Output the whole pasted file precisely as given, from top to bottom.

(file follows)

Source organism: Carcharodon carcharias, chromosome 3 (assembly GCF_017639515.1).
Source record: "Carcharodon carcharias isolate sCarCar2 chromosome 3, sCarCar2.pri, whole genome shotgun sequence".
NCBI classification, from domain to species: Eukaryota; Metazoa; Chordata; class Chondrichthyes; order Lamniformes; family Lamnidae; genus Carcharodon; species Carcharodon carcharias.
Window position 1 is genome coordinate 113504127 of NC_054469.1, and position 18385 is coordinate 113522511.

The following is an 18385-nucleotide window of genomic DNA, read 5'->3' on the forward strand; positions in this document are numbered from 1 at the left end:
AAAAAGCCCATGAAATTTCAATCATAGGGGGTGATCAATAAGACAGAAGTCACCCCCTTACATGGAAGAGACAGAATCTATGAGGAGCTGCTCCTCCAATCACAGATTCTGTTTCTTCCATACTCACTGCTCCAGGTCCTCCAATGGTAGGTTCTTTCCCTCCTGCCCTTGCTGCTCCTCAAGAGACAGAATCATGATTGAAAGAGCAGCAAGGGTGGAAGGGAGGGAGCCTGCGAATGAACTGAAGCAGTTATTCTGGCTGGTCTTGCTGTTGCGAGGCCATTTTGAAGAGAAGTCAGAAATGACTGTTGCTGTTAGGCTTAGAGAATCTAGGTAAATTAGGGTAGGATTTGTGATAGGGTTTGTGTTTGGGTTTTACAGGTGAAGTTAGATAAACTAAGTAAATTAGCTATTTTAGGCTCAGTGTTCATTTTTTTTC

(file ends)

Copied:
Source organism: Carcharodon carcharias, chromosome 3 (assembly GCF_017639515.1).
Source record: "Carcharodon carcharias isolate sCarCar2 chromosome 3, sCarCar2.pri, whole genome shotgun sequence".
NCBI classification, from domain to species: Eukaryota; Metazoa; Chordata; class Chondrichthyes; order Lamniformes; family Lamnidae; genus Carcharodon; species Carcharodon carcharias.
Window position 1 is genome coordinate 113504127 of NC_054469.1, and position 18385 is coordinate 113522511.

The following is an 18385-nucleotide window of genomic DNA, read 5'->3' on the forward strand; positions in this document are numbered from 1 at the left end:
AAAAAGCCCATGAAATTTCAATCATAGGGGGTGATCAATAAGACAGAAGTCACCCCCTTACATGGAAGAGACAGAATCTATGAGGAGCTGCTCCTCCAATCACAGATTCTGTTTCTTCCATACTCACTGCTCCAGGTCCTCCAATGGTAGGTTCTTTCCCTCCTGCCCTTGCTGCTCCTCAAGAGACAGAATCATGATTGAAAGAGCAGCAAGGGTGGAAGGGAGGGAGCCTGCGAATGAACTGAAGCAGTTATTCTGGCTGGTCTTGCTGTTGCGAGGCCATTTTGAAGAGAAGTCAGAAATGACTGTTGCTGTTAGGCTTAGAGAATCTAGGTAAATTAGGGTAGGATTTGTGATAGGGTTTGTGTTTGGGTTTTACAGGTGAAGTTAGATAAACTAAGTAAATTAGCTATTTTAGGCTCAGTGTTCATTTTTTTTC